So the Media Forum is going to take the easy way out again huh? Oh, my! Rookies don’t win against LeBeau. To me that says, that they were unable to analyze the game and make a prediction. So instead allowed something else to make the decision for them. I love LeBeau. Have been a huge fan for almost 30 years. We were born in the same hospital. But they are making too big of a deal out of his prowess in this game. First he started his zone-blitz work with us. Second Marvin had to teach it to his LBs at Pittsburgh when he was there. Again Lebeau worked for us installing the full version of the D right before Lewis becomes HC. Then we have faced him how many times as an offense. I don’t care who is new on the team or coaching staff. Once you know how to teach a QB and other players the system to breaking down LeBeau’s D it doesn’t go away. Don’t get me wrong he will be a major presence just like he always is. But there’s more being made out of it than is reasonalble. Dalton will be fine. And Zimmer is going to have his own presence felt.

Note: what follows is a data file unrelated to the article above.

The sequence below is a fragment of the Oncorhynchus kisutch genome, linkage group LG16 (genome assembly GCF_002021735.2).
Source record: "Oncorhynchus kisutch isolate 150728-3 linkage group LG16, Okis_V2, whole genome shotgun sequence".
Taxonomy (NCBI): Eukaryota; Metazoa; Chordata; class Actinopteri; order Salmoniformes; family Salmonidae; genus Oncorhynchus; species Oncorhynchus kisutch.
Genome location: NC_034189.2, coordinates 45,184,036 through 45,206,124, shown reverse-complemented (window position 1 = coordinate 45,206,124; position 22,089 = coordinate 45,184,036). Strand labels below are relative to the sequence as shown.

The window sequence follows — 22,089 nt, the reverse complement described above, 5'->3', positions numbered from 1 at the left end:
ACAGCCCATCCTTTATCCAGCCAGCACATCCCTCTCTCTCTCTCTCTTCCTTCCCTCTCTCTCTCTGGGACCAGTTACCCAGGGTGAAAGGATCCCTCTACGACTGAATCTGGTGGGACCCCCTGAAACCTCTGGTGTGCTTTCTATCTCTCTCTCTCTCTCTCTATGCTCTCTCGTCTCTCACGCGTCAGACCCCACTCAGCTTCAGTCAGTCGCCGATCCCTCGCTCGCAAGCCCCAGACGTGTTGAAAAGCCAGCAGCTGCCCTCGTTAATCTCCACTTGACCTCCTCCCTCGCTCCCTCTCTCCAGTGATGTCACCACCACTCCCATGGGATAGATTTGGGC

12. By tepidfan31 on Nov 12, 2011 | Reply

    I hope I am way off base, but I think the Bengals are a year away, probably not enough maturity as yet vs. a veteran Steeler team. I hope I’m wrong, and if so, and if we play error free down the line, I am not sure who would beat us.

  13. By mwindle1973 on Nov 12, 2011 | Reply